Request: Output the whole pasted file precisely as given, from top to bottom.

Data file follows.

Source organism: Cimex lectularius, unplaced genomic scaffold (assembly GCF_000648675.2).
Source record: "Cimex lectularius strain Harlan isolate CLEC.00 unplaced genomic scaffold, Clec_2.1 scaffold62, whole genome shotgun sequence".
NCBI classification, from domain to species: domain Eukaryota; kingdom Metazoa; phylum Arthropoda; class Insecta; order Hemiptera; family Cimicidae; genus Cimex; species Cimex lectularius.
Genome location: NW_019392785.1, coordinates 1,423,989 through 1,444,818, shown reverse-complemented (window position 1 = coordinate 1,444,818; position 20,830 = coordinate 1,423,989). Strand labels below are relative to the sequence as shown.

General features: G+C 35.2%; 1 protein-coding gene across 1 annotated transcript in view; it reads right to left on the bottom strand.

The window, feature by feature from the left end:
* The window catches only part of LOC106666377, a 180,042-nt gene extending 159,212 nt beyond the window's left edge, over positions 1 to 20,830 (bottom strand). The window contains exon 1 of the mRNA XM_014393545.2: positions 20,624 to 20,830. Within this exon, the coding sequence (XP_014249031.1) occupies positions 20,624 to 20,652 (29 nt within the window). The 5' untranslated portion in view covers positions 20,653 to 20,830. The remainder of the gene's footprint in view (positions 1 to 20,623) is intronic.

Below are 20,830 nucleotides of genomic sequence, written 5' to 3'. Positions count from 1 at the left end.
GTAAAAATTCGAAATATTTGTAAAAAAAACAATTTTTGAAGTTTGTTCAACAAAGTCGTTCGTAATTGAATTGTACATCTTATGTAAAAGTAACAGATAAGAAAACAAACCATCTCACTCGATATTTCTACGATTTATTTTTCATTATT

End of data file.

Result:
Source organism: Cimex lectularius, unplaced genomic scaffold (assembly GCF_000648675.2).
Source record: "Cimex lectularius strain Harlan isolate CLEC.00 unplaced genomic scaffold, Clec_2.1 scaffold62, whole genome shotgun sequence".
NCBI classification, from domain to species: domain Eukaryota; kingdom Metazoa; phylum Arthropoda; class Insecta; order Hemiptera; family Cimicidae; genus Cimex; species Cimex lectularius.
Genome location: NW_019392785.1, coordinates 1,423,989 through 1,444,818, shown reverse-complemented (window position 1 = coordinate 1,444,818; position 20,830 = coordinate 1,423,989). Strand labels below are relative to the sequence as shown.

General features: G+C 35.2%; 1 protein-coding gene across 1 annotated transcript in view; it reads right to left on the bottom strand.

The window, feature by feature from the left end:
* The window catches only part of LOC106666377, a 180,042-nt gene extending 159,212 nt beyond the window's left edge, over positions 1 to 20,830 (bottom strand). The window contains exon 1 of the mRNA XM_014393545.2: positions 20,624 to 20,830. Within this exon, the coding sequence (XP_014249031.1) occupies positions 20,624 to 20,652 (29 nt within the window). The 5' untranslated portion in view covers positions 20,653 to 20,830. The remainder of the gene's footprint in view (positions 1 to 20,623) is intronic.

Below are 20,830 nucleotides of genomic sequence, written 5' to 3'. Positions count from 1 at the left end.
GTAAAAATTCGAAATATTTGTAAAAAAAACAATTTTTGAAGTTTGTTCAACAAAGTCGTTCGTAATTGAATTGTACATCTTATGTAAAAGTAACAGATAAGAAAACAAACCATCTCACTCGATATTTCTACGATTTATTTTTCATTATT